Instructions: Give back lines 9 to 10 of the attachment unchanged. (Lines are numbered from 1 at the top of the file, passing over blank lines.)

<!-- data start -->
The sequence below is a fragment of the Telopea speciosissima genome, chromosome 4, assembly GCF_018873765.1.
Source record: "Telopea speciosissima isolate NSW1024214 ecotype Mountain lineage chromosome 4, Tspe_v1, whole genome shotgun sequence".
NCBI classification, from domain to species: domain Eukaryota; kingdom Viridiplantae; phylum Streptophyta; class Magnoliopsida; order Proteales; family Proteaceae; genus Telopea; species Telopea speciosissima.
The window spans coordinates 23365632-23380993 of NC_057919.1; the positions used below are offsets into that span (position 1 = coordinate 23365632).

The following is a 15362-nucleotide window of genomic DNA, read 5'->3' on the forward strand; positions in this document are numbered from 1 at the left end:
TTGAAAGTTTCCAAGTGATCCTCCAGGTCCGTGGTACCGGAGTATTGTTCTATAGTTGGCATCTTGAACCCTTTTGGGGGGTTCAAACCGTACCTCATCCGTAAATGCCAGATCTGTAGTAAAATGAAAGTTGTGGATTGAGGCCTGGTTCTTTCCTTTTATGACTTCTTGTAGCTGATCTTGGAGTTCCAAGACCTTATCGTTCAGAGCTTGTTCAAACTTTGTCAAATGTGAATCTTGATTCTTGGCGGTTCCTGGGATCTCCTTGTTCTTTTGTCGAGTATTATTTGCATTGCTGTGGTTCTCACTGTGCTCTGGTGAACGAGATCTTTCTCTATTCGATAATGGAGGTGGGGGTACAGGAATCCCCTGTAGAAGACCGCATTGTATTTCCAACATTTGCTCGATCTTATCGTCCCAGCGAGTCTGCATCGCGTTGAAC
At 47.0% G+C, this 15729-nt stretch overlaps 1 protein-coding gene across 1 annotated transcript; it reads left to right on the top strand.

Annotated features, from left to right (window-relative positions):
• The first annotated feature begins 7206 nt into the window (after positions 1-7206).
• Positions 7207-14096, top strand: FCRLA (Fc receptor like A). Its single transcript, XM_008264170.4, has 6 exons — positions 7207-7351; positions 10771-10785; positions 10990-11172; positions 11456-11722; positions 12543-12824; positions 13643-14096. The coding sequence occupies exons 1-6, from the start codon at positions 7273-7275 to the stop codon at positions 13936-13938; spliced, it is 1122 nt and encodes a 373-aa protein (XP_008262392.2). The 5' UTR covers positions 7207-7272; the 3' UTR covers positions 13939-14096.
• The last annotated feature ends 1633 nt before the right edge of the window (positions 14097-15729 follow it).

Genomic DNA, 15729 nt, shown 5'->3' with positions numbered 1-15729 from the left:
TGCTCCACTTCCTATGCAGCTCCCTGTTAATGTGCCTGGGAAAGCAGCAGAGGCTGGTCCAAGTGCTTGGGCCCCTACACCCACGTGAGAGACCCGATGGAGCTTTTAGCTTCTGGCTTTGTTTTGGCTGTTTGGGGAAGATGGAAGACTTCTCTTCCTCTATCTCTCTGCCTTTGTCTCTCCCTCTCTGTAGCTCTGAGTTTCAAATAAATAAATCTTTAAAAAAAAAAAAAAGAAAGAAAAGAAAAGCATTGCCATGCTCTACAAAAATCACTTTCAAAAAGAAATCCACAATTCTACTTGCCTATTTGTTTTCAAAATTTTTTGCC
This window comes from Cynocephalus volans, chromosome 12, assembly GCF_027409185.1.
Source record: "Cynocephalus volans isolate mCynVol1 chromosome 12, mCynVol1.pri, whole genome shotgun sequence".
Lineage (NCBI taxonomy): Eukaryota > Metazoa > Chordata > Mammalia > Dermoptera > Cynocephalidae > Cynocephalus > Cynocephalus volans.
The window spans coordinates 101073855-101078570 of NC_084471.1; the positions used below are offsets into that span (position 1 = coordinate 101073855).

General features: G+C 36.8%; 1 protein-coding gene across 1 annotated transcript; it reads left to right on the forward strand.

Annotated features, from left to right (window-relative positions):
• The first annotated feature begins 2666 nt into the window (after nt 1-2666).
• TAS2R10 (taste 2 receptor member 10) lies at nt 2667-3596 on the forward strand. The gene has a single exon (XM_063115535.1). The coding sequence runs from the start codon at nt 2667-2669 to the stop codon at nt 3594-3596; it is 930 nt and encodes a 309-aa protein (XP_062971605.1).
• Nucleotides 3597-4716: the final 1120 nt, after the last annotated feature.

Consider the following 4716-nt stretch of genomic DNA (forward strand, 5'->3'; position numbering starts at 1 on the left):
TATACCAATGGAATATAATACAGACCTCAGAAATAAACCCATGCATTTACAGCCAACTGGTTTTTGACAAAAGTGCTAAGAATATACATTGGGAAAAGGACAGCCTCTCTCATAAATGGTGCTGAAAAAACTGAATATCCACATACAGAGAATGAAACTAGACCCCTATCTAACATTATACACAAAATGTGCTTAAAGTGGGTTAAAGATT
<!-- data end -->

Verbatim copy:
• The first annotated feature begins 7206 nt into the window (after positions 1-7206).
• Positions 7207-14096, top strand: FCRLA (Fc receptor like A). Its single transcript, XM_008264170.4, has 6 exons — positions 7207-7351; positions 10771-10785; positions 10990-11172; positions 11456-11722; positions 12543-12824; positions 13643-14096. The coding sequence occupies exons 1-6, from the start codon at positions 7273-7275 to the stop codon at positions 13936-13938; spliced, it is 1122 nt and encodes a 373-aa protein (XP_008262392.2). The 5' UTR covers positions 7207-7272; the 3' UTR covers positions 13939-14096.